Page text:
Skip to Content

Do Massachusetts wills need to be notarized?

In Massachusetts, there are no laws stating that a last will and testament needs to be notarized to be considered valid. While notarization is not required, it can still be beneficial to get a will notarized in order to help prove its authenticity if it gets contested later on. Here is a quick overview of the requirements for a valid will in Massachusetts:

  • The testator (person making the will) must be 18 years or older and of sound mind.
  • The will must be signed by the testator in the presence of two or more competent witnesses.
  • The testator must signify to the witnesses that the document is their will.
  • The witnesses must sign the will in the presence of the testator and each other.

As long as these requirements are met, a will is considered legally valid in Massachusetts even without notarization. However, getting a will notarized can provide some important benefits:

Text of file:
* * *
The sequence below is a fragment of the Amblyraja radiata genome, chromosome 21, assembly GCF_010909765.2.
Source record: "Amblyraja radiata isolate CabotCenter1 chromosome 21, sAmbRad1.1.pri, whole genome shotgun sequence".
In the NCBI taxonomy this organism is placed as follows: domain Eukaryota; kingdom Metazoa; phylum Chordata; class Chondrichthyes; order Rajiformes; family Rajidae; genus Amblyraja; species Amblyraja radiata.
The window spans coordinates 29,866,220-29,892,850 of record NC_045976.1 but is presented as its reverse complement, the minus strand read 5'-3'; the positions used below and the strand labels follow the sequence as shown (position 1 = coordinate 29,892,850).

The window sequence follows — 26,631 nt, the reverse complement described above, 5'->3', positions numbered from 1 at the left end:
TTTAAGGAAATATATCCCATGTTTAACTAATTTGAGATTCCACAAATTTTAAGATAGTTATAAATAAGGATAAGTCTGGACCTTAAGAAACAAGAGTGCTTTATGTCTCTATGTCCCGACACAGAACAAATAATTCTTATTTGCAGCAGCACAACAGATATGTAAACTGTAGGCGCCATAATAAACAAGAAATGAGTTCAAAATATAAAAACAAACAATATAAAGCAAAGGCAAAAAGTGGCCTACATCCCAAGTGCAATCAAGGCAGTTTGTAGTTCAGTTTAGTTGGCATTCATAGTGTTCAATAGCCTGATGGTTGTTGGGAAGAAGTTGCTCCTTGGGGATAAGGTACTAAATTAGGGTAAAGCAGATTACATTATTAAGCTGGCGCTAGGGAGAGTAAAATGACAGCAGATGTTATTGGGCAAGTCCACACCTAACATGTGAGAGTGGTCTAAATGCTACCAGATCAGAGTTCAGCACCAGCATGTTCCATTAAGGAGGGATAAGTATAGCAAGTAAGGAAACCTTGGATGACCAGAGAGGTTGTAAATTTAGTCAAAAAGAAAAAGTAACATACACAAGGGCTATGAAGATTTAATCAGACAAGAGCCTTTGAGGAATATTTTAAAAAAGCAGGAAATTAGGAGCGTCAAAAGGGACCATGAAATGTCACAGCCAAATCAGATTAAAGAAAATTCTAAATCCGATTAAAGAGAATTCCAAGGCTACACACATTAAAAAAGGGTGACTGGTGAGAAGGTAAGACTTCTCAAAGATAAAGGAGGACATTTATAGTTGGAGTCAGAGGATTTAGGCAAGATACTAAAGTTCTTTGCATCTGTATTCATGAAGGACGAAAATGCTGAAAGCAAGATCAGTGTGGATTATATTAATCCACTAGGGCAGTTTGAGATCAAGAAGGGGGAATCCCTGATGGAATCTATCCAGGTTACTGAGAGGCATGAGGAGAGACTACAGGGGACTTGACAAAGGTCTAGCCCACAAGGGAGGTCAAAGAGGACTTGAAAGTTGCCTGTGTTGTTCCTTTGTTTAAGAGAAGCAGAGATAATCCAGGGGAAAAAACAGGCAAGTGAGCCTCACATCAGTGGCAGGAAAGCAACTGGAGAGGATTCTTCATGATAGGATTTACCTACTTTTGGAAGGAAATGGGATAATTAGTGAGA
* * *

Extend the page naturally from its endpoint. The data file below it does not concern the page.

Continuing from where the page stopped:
• It establishes evidence that the will was actually signed and executed on the date stated.
  • It can help deter claims that the will is fraudulent or was signed under duress.
  • It provides an additional impartial witness who can attest to the signing of the will if necessary.

While optional, notarization provides an extra layer of authentication and protection against potential disputes over the will’s validity. Even though not required in Massachusetts, many legal experts still recommend getting a will notarized.

Should You Get Your Massachusetts Will Notarized?

Here are some of the top reasons why you may want to get your Massachusetts will notarized even though it’s not required:

Deters Challenges to the Will

Having a will notarized makes it much more difficult for disgruntled family members or others to claim the will is not valid. The official notarization provides documented proof that you signed the will of your own free will. This can help deter most claims that the will is not authentic.

Validates the Signing and Witnessing Process